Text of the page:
TUCSON, Ariz., Aug. 8, 2003 – SCI, the leader in protecting the freedom to hunt and in promoting wildlife conservation worldwide, applauds Ann M. Veneman, Secretary of the US Department of Agriculture, for announcing this afternoon that “USDA will no longer prohibit the importation of hunter-harvested wild ruminant products intended for personal use and it will begin to accept applications for import permits for certain products from Canada.” For months, SCI representatives have been working with government officials to get the ban on hunted game meat lifted. Saying USDA experts have thoroughly reviewed the scientific evidence, which “indicates no measurable risk to public health,” Secretary Veneman called for international dialogue to develop a practical, risk-based approach to trade. “This is great news,” said SCI President Gary Bogner. “The USDA has heard the concerns of North America’s hunting community and the advice of wildlife biologists. It has completed exhaustive research and acted both thoughtfully and swiftly.”

According to the USDA, hunters will need a “Veterinary Services Special Permit for the Importation of Hunter-Harvested Wild Ruminant Meat,” along with a valid Canadian export certificate for game meat, or a copy of a valid hunting license or valid hunting tag. The permit can be downloaded from http://www.aphis.usda.gov/lpa/issues/bse/bse.html or obtained by calling the APHIS National Center for Import and Export at 301-734-3277.

Merle Shepard, SCI’s Government Affairs Committee chairman, added, “Responsible and ethical hunting involves using as much of the harvested animal as possible. While the USDA’s original concerns for public safety in the US are understandable, blocking the lawfully harvested importation of venison constitutes a tragic waste that thankfully has been avoided.”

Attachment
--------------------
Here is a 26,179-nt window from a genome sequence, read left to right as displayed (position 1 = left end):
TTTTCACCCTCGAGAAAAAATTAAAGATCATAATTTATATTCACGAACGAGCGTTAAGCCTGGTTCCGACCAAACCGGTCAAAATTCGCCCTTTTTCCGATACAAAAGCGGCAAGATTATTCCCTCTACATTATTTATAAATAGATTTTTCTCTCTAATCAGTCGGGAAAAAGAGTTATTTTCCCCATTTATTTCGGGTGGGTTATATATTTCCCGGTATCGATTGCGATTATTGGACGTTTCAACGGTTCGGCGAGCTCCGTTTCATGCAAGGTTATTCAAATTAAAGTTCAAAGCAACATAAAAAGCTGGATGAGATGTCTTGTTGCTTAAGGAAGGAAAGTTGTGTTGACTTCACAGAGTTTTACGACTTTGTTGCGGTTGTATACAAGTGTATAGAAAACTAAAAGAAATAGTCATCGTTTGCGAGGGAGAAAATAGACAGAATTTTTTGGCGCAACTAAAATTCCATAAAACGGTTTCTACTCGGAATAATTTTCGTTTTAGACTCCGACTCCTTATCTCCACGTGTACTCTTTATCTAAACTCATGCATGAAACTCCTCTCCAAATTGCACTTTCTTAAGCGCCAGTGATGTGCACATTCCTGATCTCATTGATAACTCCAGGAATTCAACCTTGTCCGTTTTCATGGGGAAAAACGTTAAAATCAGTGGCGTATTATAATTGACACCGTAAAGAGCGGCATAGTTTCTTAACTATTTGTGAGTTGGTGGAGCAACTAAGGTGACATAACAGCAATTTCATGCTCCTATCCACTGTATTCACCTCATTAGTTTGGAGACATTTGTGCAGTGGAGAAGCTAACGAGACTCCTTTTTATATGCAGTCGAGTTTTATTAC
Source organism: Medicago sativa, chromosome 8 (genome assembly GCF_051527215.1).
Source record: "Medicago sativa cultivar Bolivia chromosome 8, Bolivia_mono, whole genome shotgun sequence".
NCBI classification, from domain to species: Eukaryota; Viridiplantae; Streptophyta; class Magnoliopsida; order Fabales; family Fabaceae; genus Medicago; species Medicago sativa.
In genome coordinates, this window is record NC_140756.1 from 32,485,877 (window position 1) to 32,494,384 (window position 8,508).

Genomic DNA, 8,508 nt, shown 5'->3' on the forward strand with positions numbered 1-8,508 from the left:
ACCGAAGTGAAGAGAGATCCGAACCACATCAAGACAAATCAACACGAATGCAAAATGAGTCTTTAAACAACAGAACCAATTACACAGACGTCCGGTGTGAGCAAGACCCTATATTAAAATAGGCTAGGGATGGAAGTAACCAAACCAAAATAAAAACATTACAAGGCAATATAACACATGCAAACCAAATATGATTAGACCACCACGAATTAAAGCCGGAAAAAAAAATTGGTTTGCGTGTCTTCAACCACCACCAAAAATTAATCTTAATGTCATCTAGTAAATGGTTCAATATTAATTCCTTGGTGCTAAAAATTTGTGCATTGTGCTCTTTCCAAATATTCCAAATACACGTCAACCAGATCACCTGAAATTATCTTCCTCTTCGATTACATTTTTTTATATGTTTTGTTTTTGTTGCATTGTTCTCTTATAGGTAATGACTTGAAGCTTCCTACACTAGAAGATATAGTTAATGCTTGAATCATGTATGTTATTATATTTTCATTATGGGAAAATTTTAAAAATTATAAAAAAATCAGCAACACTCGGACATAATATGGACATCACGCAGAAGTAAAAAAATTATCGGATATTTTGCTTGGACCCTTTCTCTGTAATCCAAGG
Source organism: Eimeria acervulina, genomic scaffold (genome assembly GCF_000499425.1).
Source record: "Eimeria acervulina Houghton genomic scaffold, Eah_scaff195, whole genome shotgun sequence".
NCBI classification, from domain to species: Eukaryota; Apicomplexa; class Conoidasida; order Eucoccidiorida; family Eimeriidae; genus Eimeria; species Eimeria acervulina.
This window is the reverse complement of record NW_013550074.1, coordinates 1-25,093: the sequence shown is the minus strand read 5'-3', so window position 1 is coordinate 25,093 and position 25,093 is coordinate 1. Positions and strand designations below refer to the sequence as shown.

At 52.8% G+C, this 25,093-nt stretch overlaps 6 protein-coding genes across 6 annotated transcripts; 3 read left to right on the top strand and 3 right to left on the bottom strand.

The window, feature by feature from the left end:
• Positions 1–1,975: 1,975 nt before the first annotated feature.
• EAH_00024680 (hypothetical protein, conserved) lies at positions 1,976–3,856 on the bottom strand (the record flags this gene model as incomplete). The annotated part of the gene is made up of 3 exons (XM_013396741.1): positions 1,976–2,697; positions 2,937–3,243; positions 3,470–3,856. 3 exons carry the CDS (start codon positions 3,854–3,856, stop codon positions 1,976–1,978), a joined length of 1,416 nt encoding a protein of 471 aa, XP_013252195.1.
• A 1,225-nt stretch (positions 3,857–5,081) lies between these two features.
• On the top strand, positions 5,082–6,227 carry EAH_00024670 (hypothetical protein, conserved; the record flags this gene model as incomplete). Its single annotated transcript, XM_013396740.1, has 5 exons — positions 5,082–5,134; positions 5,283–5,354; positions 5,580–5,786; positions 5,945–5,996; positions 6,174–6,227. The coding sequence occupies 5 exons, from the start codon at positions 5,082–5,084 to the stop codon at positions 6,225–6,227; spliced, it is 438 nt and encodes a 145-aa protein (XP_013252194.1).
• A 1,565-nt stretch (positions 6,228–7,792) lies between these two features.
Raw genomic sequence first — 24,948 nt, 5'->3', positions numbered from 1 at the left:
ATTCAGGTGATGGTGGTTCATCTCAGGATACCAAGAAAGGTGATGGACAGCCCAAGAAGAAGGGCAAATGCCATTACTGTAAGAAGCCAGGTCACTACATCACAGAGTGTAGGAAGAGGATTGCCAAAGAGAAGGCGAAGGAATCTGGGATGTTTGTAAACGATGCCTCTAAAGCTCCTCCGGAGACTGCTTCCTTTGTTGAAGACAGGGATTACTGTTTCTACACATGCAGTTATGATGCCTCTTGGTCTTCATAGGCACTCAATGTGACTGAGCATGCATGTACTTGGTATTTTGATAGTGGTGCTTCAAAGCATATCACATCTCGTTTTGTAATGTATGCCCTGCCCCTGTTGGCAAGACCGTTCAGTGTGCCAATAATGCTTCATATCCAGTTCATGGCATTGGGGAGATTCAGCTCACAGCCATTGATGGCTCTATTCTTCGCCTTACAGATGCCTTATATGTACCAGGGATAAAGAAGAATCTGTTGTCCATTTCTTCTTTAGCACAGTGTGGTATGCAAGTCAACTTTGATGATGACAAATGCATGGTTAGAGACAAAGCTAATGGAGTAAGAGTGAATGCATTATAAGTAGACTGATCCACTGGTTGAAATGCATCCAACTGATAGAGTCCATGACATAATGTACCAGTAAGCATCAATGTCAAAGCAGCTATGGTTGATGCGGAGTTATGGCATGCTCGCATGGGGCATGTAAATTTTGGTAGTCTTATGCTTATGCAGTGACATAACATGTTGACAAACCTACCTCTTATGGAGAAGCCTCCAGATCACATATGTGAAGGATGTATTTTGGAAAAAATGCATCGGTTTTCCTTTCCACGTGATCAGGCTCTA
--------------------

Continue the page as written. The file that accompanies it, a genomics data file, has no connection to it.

The temporary ban was introduced as a safeguard on May 20, 2003, following discovery of a case of Bovine Spongiform Encephalophy, or “mad cow disease” in a cow in Alberta, and affected hunter harvests even though there is no scientific evidence that BSE is readily transmissible to moose, deer, elk and other ungulates.

In July the USDA published a memo clarifying the ban it imposed soon after finding the Canadian case of mad cow disease. The memo stated that sportsman were able to bring their harvested and cleaned antlers, skull, plate, hide and cape back with them. However, at the time meat was still prohibited from importation.

Last year, SCI produced and distributed through state wildlife agencies and outdoor sports retail stores Facts About CWD, a brochure educating more than one million hunters about Chronic Wasting Disease.

Mad cow disease and CWD are both members of the same family of diseases that affects the brain and neural tissue of those afflicted. Both diseases are fatal to affected animals, and are caused by a mutated protein called a prion. While mad cow disease can jump species and affect humans, years of study by the U.S. Centers for Disease Control, the National Institutes of Health, many universities and about a dozen state public health agencies have found no evidence showing that CWD can be transferred to humans. For more information on CWD, go to www.sci-foundation.org/cwd.

Now that the USDA has acted, sportsmen and women are able to bring their lawfully harvested venison back home for their personal use. “With deer season just around the corner,” finished Bogner, “this decision is just in time.”

The USDA’s announcement says a rulemaking process will “begin immediately for the importation of live ruminants and ruminant products,” and notes that it will begin to accept applications for import permits for boneless sheep or goat meat from animals under 12 months of age; boneless bovine meat from cattle under 30 months of age; boneless veal from calves that were 36 weeks of age or younger at slaughter; fresh or frozen bovine liver; vaccines for veterinary medicine for non-ruminant use; and pet products and feed ingredients that contain processed animal protein and tallow of non-ruminant sources when produce in facilities with dedicated manufacturing lines.

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